We aim to provide our students with a good knowledge and understanding of world religions, beliefs, practices and values.
These are related to students’ immediate environment; the media, culture, society, family and morality.
We aim to help our students develop the skills and attitudes which will allow them to be sympathetic and open minded to people and ideas available in the world community both on an intellectual level and on a spiritual level.
The RE Department also seeks to prepare students for a future in which they will make personal choices about meaning, value and religious direction society. Students will be challenged to examine their own beliefs and values in the light of the knowledge and understanding they have developed about religious traditions.
Christianity, Islam, Hinduism and Buddhism. They will learn about the beliefs, communities, traditions, values, scriptures and rituals of these religions in some detail. Students will learn to make comparisons between the different religions and identify similarities and differences. In the process they will be able to reflect on their own beliefs and values
Students begin the year by being shipwrecked on a desert island. This leads to work looking at community, rules and leadership. Students also consider the book of Genesis and ideas about creation and our treatment of the environment.
Students focus on ideas about people we admire. We look at their heroes. We then consider the lives of Muhammad, Jesus and the Buddha.
Students consider a range of ethical issues and the responses of believers to them. Topics we look at include war and peace and human rights.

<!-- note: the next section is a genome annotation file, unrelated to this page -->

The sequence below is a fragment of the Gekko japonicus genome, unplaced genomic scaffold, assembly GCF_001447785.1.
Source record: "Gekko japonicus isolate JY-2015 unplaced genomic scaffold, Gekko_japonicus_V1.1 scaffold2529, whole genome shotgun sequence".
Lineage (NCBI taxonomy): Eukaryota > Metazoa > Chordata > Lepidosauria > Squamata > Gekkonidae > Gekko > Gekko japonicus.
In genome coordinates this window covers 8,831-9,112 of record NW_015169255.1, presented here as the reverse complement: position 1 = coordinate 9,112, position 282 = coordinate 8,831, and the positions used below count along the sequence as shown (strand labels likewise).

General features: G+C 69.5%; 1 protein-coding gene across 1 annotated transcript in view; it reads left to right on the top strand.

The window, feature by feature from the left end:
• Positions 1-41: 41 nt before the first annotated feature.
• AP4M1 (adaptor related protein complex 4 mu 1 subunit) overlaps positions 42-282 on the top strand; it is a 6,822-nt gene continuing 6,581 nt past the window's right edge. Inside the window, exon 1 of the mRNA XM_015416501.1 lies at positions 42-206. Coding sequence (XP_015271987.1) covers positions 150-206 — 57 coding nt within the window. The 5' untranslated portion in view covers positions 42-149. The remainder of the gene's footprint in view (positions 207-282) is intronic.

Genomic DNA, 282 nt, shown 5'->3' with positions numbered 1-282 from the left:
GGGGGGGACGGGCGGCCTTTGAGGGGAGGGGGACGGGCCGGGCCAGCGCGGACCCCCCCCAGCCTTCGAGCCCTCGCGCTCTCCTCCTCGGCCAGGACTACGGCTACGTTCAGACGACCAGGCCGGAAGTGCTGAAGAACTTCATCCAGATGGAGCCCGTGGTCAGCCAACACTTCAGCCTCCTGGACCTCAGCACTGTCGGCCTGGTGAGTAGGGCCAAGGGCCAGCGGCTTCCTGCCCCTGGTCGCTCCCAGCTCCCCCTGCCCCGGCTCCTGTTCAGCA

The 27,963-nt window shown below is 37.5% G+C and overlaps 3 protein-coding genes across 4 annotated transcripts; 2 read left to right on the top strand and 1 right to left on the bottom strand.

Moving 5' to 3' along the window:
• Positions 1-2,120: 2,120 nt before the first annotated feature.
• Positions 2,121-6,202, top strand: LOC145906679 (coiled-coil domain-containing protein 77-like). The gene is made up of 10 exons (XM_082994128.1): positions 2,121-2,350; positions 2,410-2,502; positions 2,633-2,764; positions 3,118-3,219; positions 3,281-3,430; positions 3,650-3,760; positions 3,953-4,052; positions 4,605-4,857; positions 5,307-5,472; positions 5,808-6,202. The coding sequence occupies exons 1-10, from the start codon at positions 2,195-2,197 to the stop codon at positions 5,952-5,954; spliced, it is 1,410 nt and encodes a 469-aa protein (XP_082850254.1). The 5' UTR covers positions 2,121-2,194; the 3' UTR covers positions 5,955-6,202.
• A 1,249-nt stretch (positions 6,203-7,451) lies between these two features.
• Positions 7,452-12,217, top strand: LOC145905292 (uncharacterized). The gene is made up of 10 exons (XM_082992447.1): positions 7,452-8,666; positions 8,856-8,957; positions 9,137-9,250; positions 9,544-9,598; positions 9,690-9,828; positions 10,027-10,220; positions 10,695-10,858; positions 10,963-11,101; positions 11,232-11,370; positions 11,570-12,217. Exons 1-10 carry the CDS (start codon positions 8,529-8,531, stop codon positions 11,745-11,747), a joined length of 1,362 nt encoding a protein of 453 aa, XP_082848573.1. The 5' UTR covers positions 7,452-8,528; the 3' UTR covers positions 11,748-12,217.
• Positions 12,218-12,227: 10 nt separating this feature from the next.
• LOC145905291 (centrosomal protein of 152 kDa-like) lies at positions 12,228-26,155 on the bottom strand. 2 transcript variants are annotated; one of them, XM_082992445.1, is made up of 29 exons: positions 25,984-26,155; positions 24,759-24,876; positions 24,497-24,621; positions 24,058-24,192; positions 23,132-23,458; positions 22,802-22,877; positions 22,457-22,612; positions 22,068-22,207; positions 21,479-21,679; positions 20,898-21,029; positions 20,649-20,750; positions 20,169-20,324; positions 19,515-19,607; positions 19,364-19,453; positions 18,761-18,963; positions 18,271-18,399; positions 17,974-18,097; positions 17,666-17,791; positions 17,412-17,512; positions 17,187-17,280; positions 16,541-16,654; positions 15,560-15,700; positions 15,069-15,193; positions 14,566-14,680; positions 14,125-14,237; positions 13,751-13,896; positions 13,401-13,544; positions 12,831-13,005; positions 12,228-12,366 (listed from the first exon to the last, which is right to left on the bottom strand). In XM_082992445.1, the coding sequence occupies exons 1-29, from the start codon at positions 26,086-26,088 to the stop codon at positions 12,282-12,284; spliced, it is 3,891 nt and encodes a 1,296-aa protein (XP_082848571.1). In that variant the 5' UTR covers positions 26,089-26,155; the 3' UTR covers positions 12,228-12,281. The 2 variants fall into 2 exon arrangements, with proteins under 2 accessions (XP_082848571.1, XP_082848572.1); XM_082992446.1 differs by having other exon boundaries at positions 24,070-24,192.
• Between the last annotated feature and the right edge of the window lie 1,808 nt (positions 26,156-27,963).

RELIGIOUS STUDIES GCSE - EXAM BOARD AQA SPECIFICATION A
GCSE Religious Studies is a popular option for students. The GCSE is divided into two papers; The Study of Religion and Themes. Each paper is examined with one exam at the end of Year 11. Each exam lasts 1hour 45minutes. There is no coursework in Religious Studies.
Unit 1 - The Study of Religions, beliefs, teachings and practices.
In this paper students look at the beliefs, teachings and practices in two religions; Christianity and Buddhism.
Unit 2 - Thematic Studies - Religious, philosophical and ethical theme.
Students will study four out of the six units.
Details of the course can be found here.
Do you exist? Does anything? Can we trust our senses? How can we know anything? What is knowledge? What is a mind? How should I act? What is the purpose of life?
If you have ever thought about any of these questions, then you have already started doing philosophy. Philosophy considers the biggest questions ever asked, questions that other academic subjects cannot answer. Many of these questions have been asked by humans for thousands of years. In the Philosophy A Level, we study the answers to these questions provided by the world’s greatest philosophers, and attempt to answer them ourselves.
Progress in answering these questions requires clear and rigorous thinking, sensitivity to conceptual distinctions, imagination, understanding, often a sense of humour, always a sense of wonder, a delight in discussions and listening and, crucially, the ability to think for oneself. We study the structure of arguments, and use logic and reason to criticise the thoughts of philosophers, and to construct our own philosophical theories. Philosophy is an academic discipline, and to be successful you need to be a keen and perceptive reader, and have the ability to express yourself clearly through your written work. Above all, you will need an open and inquisitive mind, and a desire to untangle some complicated and important problems.